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    1. You're welcome, Juliann. And I agree. I wanted somehow to give some thoughts to these important things, both big and little.

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  6. This is beautifully written Linda. Thanks for the reminder: remember to celebrate the little things, the precious things. It is tough to remember that sometimes. There are always big things in our lives that try to overshadow the little things but it's the little things that make the best memories. Prayers...

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    1. Thanks Robin. Those little things fill my life and I am grateful for them.

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  7. Linda,
    Love the idea of taking delight in the small moments, especially in the wake of this horrific tragedy. Did you see Libba Bray's blog on this topic? I thought it was so well written. http://libba-bray.livejournal.com/64903.html

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    1. Thank you for the link, Katherine. No, I didn't, but will get over there!

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  8. Linda, you have written it so well. We need to hold on to those that are in our lives and make a difference where we can. It sounds like a great trip with your family. Love the perpective of the granddaughter!

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    1. Thanks Elsie. As those who follow the Wonder phenomenon, I choose kindness! It was a wonderful trip!

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  9. This is what is important the small moments that make a big impact in our hearts and lives. The way you noticed and reported alll the charming details captures them. I wrote and did not publish my thoughts on the terrible event because I could not clearly express them. You did it for me..."look for those little things to glory in" and send up prayers. Thank you, Linda.

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    1. Those little things make my life better, I think, & so I try to focus on them often. I'm glad you liked this too, Kim. Thank you!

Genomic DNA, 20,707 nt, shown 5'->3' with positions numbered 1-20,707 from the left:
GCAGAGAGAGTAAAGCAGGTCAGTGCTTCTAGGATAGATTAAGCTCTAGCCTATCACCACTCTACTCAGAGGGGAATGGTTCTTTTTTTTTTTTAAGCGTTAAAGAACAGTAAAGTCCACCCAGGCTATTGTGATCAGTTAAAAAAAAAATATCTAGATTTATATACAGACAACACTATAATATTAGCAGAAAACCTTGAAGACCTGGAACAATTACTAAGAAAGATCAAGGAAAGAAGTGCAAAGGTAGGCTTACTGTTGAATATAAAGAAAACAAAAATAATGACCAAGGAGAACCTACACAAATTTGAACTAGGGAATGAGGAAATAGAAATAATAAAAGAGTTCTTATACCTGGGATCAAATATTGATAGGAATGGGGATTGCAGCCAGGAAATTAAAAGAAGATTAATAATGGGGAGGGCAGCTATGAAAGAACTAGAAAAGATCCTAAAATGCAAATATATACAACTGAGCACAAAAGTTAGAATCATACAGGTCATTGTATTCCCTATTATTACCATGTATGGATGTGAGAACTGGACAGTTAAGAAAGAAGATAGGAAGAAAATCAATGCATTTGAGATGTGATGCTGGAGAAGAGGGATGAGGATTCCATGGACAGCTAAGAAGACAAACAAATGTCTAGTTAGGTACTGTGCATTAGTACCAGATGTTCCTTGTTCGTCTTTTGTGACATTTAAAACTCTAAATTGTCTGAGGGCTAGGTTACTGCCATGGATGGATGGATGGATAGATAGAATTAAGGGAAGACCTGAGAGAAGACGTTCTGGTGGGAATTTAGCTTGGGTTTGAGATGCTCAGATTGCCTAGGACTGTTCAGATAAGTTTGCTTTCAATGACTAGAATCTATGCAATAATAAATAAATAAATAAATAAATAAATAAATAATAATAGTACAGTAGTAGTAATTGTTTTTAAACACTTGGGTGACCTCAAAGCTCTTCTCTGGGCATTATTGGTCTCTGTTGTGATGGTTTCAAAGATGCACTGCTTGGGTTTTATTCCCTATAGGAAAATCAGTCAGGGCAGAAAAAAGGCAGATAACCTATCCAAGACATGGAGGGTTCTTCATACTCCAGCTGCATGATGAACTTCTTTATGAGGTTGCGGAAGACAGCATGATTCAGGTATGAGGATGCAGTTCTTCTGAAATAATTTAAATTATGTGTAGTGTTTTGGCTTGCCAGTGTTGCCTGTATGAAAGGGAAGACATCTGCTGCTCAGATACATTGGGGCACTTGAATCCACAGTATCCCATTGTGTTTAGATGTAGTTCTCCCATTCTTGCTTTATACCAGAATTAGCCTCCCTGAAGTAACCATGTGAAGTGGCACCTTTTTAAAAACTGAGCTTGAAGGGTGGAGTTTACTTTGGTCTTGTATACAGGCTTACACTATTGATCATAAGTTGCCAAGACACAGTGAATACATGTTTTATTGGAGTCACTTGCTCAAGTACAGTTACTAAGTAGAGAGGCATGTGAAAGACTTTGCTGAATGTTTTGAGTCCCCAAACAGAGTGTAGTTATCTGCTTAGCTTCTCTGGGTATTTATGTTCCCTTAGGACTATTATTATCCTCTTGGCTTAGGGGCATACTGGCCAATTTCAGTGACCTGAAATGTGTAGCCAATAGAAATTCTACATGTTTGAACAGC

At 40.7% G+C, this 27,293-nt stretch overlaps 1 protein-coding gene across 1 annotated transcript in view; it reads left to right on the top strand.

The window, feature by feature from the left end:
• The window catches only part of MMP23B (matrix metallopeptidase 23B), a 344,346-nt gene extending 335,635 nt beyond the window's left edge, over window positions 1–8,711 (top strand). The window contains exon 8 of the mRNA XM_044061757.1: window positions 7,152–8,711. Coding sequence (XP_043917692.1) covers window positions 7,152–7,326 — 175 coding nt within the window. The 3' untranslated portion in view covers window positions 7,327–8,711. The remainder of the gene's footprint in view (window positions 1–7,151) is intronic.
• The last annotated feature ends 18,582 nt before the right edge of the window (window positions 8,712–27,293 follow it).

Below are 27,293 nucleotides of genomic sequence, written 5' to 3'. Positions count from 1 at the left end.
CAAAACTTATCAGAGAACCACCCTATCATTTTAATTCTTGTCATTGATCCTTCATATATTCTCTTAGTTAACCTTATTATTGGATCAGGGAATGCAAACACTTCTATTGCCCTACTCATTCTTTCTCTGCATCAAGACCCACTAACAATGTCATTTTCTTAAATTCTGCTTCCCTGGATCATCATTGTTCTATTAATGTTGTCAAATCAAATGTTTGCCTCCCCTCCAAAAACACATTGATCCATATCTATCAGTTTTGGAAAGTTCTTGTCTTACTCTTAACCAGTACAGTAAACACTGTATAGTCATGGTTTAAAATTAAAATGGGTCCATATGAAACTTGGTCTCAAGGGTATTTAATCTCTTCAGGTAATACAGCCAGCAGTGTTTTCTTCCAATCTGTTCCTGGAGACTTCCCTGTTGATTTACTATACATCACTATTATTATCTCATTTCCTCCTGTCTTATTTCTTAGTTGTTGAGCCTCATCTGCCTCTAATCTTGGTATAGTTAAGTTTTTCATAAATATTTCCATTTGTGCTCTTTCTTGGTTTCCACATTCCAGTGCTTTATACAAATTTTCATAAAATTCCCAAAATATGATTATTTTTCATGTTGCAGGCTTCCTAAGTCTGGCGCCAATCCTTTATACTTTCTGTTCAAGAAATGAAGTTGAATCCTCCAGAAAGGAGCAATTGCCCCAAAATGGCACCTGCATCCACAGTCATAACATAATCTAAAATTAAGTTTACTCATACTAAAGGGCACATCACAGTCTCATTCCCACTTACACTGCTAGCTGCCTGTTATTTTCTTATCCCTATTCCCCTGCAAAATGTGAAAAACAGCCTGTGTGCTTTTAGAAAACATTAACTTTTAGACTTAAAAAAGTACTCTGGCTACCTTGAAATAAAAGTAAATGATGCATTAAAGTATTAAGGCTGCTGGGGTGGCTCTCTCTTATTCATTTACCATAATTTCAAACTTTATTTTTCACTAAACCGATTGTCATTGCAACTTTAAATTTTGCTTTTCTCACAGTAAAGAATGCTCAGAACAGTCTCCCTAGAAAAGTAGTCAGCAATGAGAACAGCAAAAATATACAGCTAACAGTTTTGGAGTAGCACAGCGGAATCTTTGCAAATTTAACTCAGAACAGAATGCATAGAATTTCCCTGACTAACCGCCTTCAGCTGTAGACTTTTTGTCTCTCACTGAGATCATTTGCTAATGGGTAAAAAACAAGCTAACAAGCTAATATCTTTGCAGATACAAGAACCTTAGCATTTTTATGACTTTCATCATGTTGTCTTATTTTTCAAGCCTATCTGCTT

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  10. Beautiful. Like many, I thought of you when I heard about the shooting (and the fires previously) on the news. Your post is a wonderful reminder of paying attention to the little things. THe little things that make us smile and bring us joy. Have a happy day.

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    1. Thank you Deb. As I said above, those little things are so, so dear.

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  11. It's so hard to understand, isn't it? It is hard to reconcile events such as the shooting. I would imagine that it is even harder when it is closer to home.

    Today I was just posting about how I already have a word that I am considering for 2013. I didn't say it on my post, but it is presence or present. I noticed that you brought up the word in your slice and it keeps on coming to me as being a good word to choose in order to intentionally focus on.

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    1. I must confess that I fight to stay in the present. Perhaps teachers do this, but I always seem to be looking ahead to what's next, what I need to do, to plan. It's a challenge to just BE. And so I make efforts to notice those little wonderful things & it helps. Thanks for sharing about your word. I have not been very faithful in doing my OLW this year. Perhaps next year will find me in a better frame of mind to work on it.

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  12. Wow, Linda. Both you and Carol (@Carol's Corner) really have me thinking today. When my mom, Judy, and I drove 12 hours with my two two-year-old girls, we were able to see the world so differently through their eyes: noticing all the little things. Truly amazing and a reminder to us all to slow down because life is precious. We never know what BIG thing may change all those little things. Thanks, as always, for sharing your thoughts. A little thing that I enjoy. :)

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    1. Quite wonderfully amazing, wasn't it? I know that you had quite a trip, too, but still it takes us back to the good old basics, like looking for cows, firetrucks, etc. Much fun. Thanks, Michelle.

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  13. Sometimes the only way to get through situations is to find that small grain of good. Thanks.

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    1. Thank you Lola. I agree with you that those old cliches are true-like 'look for the silver lining'.

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  14. My younger daughter had a mysterious fever this past week and, due to some bloodwork results, the doctors were worried about the possibility that she had leukemia. I think I stopped being able to think at all after they said that. As of today, more recent bloodwork indicates that's not it...to say that I'm relieved would be an understatement! I'm recounting this just to say -- I totally agree with you about relishing the little moments.